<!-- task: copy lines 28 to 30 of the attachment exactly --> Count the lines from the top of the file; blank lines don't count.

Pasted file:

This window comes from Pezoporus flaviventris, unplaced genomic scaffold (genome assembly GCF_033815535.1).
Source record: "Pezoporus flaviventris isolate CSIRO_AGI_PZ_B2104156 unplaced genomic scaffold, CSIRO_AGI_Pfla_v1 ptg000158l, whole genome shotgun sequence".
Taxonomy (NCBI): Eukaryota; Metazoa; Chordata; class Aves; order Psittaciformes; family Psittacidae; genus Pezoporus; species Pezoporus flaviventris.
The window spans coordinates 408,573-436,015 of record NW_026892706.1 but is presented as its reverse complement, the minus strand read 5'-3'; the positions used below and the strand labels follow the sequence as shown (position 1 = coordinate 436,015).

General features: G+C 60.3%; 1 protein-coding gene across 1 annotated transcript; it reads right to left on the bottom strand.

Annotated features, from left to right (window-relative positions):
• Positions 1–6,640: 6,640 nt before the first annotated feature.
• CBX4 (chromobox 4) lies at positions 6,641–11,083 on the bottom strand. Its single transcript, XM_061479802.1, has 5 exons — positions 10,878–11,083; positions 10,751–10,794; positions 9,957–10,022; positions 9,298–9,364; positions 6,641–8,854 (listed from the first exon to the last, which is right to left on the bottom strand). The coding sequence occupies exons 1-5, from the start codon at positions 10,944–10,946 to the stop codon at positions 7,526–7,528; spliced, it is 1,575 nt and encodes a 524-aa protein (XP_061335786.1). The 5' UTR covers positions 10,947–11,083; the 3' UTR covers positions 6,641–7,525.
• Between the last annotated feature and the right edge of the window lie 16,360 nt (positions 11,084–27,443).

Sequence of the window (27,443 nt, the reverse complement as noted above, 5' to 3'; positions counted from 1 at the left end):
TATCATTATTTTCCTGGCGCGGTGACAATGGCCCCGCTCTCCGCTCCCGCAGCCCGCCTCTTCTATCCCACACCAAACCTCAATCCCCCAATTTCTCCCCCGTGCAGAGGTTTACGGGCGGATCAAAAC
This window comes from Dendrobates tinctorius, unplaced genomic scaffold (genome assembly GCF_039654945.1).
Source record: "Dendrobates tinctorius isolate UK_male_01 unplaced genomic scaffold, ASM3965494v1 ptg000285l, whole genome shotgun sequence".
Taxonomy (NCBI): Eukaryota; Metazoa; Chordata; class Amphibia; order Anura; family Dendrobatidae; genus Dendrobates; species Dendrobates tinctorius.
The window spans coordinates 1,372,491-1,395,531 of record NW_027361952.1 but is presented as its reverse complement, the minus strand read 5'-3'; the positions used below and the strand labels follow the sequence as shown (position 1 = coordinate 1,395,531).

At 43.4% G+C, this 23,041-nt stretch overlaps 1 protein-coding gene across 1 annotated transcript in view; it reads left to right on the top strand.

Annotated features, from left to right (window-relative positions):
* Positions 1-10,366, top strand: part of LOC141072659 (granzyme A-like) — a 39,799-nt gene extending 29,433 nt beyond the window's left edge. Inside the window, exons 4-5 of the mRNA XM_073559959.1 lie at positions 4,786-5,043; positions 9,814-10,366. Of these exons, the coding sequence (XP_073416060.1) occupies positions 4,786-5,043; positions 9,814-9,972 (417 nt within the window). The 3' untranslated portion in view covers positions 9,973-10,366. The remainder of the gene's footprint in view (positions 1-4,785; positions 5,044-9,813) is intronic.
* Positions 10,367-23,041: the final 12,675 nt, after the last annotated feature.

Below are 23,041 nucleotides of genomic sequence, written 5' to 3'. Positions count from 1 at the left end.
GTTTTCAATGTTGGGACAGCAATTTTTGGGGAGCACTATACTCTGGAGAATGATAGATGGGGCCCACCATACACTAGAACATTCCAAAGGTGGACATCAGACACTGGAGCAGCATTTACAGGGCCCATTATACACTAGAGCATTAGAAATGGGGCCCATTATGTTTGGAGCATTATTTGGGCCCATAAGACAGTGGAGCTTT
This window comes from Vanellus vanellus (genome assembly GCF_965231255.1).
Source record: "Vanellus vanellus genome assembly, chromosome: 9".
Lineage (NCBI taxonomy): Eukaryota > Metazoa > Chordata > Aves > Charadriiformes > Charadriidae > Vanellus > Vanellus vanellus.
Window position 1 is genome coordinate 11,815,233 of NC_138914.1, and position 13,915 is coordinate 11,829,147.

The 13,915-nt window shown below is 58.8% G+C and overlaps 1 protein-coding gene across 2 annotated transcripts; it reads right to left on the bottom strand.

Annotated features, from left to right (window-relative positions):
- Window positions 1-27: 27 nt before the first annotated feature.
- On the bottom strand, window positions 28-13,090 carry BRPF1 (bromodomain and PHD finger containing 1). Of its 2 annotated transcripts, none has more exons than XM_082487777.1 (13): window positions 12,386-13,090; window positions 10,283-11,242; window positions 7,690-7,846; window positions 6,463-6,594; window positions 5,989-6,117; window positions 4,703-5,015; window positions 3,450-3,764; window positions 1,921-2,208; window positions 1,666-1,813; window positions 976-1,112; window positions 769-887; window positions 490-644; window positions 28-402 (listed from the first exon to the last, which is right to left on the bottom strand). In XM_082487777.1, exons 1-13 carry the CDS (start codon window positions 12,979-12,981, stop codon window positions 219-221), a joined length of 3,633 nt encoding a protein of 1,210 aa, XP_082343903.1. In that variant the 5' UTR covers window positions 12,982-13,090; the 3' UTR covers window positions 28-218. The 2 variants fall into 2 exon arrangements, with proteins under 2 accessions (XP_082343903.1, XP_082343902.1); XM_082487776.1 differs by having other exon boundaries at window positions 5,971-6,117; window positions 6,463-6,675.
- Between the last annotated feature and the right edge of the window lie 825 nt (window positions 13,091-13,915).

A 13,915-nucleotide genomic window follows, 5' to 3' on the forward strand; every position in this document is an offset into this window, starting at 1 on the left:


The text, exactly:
- Window positions 1-27: 27 nt before the first annotated feature.
- On the bottom strand, window positions 28-13,090 carry BRPF1 (bromodomain and PHD finger containing 1). Of its 2 annotated transcripts, none has more exons than XM_082487777.1 (13): window positions 12,386-13,090; window positions 10,283-11,242; window positions 7,690-7,846; window positions 6,463-6,594; window positions 5,989-6,117; window positions 4,703-5,015; window positions 3,450-3,764; window positions 1,921-2,208; window positions 1,666-1,813; window positions 976-1,112; window positions 769-887; window positions 490-644; window positions 28-402 (listed from the first exon to the last, which is right to left on the bottom strand). In XM_082487777.1, exons 1-13 carry the CDS (start codon window positions 12,979-12,981, stop codon window positions 219-221), a joined length of 3,633 nt encoding a protein of 1,210 aa, XP_082343903.1. In that variant the 5' UTR covers window positions 12,982-13,090; the 3' UTR covers window positions 28-218. The 2 variants fall into 2 exon arrangements, with proteins under 2 accessions (XP_082343903.1, XP_082343902.1); XM_082487776.1 differs by having other exon boundaries at window positions 5,971-6,117; window positions 6,463-6,675.
- Between the last annotated feature and the right edge of the window lie 825 nt (window positions 13,091-13,915).